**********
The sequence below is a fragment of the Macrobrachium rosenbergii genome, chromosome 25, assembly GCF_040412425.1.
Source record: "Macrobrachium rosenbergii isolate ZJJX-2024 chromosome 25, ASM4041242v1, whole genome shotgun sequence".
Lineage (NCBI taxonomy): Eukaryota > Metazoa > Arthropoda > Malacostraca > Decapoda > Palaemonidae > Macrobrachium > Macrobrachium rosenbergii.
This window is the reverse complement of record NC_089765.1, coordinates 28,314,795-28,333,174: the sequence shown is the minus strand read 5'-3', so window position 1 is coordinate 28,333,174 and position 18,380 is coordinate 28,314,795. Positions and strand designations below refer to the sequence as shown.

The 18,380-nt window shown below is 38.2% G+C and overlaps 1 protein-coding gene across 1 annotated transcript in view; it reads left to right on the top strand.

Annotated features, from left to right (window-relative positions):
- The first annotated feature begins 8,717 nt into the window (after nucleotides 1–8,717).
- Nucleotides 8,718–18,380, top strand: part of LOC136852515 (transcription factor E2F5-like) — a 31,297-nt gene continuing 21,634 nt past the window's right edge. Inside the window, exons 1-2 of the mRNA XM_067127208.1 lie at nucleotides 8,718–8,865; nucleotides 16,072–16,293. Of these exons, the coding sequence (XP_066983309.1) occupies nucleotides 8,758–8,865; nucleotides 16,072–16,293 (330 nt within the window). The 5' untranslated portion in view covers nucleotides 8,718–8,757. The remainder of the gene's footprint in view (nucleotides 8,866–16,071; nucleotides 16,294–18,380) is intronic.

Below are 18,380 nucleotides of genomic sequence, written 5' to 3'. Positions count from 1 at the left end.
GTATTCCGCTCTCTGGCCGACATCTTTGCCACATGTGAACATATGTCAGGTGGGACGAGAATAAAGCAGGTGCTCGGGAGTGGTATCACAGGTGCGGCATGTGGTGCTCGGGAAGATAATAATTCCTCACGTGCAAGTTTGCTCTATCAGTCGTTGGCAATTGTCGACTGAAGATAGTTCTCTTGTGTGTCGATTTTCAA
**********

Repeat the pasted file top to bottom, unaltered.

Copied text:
The sequence below is a fragment of the Macrobrachium rosenbergii genome, chromosome 25, assembly GCF_040412425.1.
Source record: "Macrobrachium rosenbergii isolate ZJJX-2024 chromosome 25, ASM4041242v1, whole genome shotgun sequence".
Lineage (NCBI taxonomy): Eukaryota > Metazoa > Arthropoda > Malacostraca > Decapoda > Palaemonidae > Macrobrachium > Macrobrachium rosenbergii.
This window is the reverse complement of record NC_089765.1, coordinates 28,314,795-28,333,174: the sequence shown is the minus strand read 5'-3', so window position 1 is coordinate 28,333,174 and position 18,380 is coordinate 28,314,795. Positions and strand designations below refer to the sequence as shown.

The 18,380-nt window shown below is 38.2% G+C and overlaps 1 protein-coding gene across 1 annotated transcript in view; it reads left to right on the top strand.

Annotated features, from left to right (window-relative positions):
- The first annotated feature begins 8,717 nt into the window (after nucleotides 1–8,717).
- Nucleotides 8,718–18,380, top strand: part of LOC136852515 (transcription factor E2F5-like) — a 31,297-nt gene continuing 21,634 nt past the window's right edge. Inside the window, exons 1-2 of the mRNA XM_067127208.1 lie at nucleotides 8,718–8,865; nucleotides 16,072–16,293. Of these exons, the coding sequence (XP_066983309.1) occupies nucleotides 8,758–8,865; nucleotides 16,072–16,293 (330 nt within the window). The 5' untranslated portion in view covers nucleotides 8,718–8,757. The remainder of the gene's footprint in view (nucleotides 8,866–16,071; nucleotides 16,294–18,380) is intronic.

Below are 18,380 nucleotides of genomic sequence, written 5' to 3'. Positions count from 1 at the left end.
GTATTCCGCTCTCTGGCCGACATCTTTGCCACATGTGAACATATGTCAGGTGGGACGAGAATAAAGCAGGTGCTCGGGAGTGGTATCACAGGTGCGGCATGTGGTGCTCGGGAAGATAATAATTCCTCACGTGCAAGTTTGCTCTATCAGTCGTTGGCAATTGTCGACTGAAGATAGTTCTCTTGTGTGTCGATTTTCAA